Big data systems are being implemented in multiple enterprise sectors, including commerce, science, and society. A few examples illustrate the use of big data in real world settings, including the stock market, public health, the Sloan Digital Sky Survey (SDSS), and Walmart. These examples share several common traits: (a) they utilize large data stores, (b) they apply domain appropriate analysis, and (c) they present the analytic results visually.
Massive database systems are driving new business growth.
The CIO and the CTO are being asked to build big data into operations to drive significant business growth. The availability of big data to business has been fueled by a significant new shift into massive data collection and analysis―what Gray (2007) calls the Fourth Paradigm. This shift is causing businesses to realign IT operations to exploit the potential of big data, with the emergence of new technologies including Hadoop and cloud computing. The CIO and the CTO need to ensure that big data complements and enhances the existing IT infrastructure. For example, big data can be used as an early-warning alert system to monitor existing business processes.
While the technology business sector is ahead of the curve in their usage of big data, others such as health care, manufacturing, and the public sector are not yet on board. This is problematic, since these types of organizations are facing cost pressures, and big data may be incorporated in business operations as a way to reduce costs and streamline operations. Ratner (2011) notes that customer-relationship management is a key cross-business-sector goal and describes how the CIO and CTO can use big data analytics to improve customer retention.
The CIO and the CTO need to guard against expensive IT failures in the business by recognizing and guarding against the limitations of big data. Once a big data project is underway, questions arise such as how tightly to integrate big data into the existing business infrastructure. Executives need to guard against placing too much emphasis on technology and not enough emphasis on business integration.
Hardware selection is crucial to the success of big data, and, while distributed computing is a requirement to analyzing big data, networking imposes limitations. When an aggregated data subset in a distributed system needs to be accessed frequently by other data subsets, resultant throughput delays can cause inefficiencies.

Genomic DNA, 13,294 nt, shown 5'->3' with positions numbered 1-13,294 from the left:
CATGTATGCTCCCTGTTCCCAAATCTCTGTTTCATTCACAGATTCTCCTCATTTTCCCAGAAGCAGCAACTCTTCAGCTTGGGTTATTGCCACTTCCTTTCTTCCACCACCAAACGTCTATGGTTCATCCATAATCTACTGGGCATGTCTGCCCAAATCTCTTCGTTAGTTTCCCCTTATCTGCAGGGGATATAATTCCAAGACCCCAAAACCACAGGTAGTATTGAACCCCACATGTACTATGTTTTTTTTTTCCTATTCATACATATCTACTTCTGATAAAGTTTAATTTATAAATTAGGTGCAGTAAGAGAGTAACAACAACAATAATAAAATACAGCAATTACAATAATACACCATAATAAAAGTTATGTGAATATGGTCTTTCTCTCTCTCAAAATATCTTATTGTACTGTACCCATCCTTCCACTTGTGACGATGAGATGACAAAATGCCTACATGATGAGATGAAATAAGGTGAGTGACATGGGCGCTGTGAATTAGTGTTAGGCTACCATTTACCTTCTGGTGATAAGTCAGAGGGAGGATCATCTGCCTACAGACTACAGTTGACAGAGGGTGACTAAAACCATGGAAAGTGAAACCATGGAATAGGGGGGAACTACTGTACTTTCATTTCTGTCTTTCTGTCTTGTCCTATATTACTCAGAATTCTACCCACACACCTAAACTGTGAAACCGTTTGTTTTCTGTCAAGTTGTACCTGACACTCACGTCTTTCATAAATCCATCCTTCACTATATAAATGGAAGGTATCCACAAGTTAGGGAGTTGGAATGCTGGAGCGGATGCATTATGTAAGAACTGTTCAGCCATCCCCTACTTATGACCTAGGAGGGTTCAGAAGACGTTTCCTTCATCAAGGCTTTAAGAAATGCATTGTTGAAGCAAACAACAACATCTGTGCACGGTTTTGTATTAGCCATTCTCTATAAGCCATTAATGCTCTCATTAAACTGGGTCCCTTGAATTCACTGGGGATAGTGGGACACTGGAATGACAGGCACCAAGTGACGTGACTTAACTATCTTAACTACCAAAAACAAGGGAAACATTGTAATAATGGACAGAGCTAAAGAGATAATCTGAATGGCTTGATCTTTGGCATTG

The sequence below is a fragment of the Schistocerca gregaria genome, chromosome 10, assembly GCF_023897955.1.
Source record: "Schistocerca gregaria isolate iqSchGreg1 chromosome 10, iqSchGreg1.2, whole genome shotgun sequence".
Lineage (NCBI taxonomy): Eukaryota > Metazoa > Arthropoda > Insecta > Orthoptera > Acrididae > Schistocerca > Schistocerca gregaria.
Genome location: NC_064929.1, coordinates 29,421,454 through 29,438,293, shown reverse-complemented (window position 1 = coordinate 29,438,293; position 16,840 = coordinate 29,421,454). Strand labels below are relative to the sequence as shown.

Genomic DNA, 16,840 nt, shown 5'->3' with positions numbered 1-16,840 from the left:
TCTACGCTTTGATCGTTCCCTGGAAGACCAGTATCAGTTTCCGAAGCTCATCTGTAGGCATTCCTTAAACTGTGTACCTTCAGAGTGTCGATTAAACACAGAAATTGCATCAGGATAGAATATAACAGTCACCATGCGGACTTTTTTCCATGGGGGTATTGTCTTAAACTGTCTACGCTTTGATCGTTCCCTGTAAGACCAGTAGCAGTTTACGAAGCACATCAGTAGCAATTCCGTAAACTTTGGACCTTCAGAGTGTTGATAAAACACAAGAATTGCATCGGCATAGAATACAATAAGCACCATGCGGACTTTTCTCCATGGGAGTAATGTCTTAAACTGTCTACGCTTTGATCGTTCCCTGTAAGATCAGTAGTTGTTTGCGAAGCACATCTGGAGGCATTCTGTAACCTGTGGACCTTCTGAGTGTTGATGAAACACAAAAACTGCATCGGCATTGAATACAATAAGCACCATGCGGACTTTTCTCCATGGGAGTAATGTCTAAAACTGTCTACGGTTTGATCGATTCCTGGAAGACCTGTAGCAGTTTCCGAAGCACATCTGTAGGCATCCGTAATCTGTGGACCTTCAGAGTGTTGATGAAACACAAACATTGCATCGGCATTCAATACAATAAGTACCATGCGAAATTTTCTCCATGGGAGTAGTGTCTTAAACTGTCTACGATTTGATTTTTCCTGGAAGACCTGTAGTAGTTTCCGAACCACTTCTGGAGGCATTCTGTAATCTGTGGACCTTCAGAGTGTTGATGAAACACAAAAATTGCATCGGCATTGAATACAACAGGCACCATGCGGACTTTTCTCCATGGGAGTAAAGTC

There are also post-production limitations to what can be done with big data, such as misleading data and data weakness when taken out of a specific context. For example, big data provided by social media companies may be misleading if only a subset of the entire data set is provided.
The promise of big data is possible by the integration of key technology such as sensors, data storage, distributed computing, and analytics. However, big data technology is still emerging, and the CIO and CTO need be careful not to overinvest in technology that may quickly become obsolete.
The CIO and CTO must rely on a skilled and well-trained IT staff to be able to assess how external forces―regulation, security, and user behavior―affect the potential for big data to become a transformative force in the business. They need to hire, develop, and retain IT professionals including data scientists.
Research Paper Author: Robert Brehm, software developer, Zoom Software Solutions2012 University of Oregon, AIM Program Graduate.
Abstract: The nature of business computing is changing due to the proliferation of massive data sets, referred to as big data, that can be used to produce business analytics (Borkar, Carey, & Li, 2012). This annotated bibliography presents literature published between 2000 and 2012. It provides information to CIOs and CTOs about big data by: (a) identifying business examples, (b) describing the relationship to data-intensive computing, (c) exploring opportunities and limitations, and (d) identifying cost factors.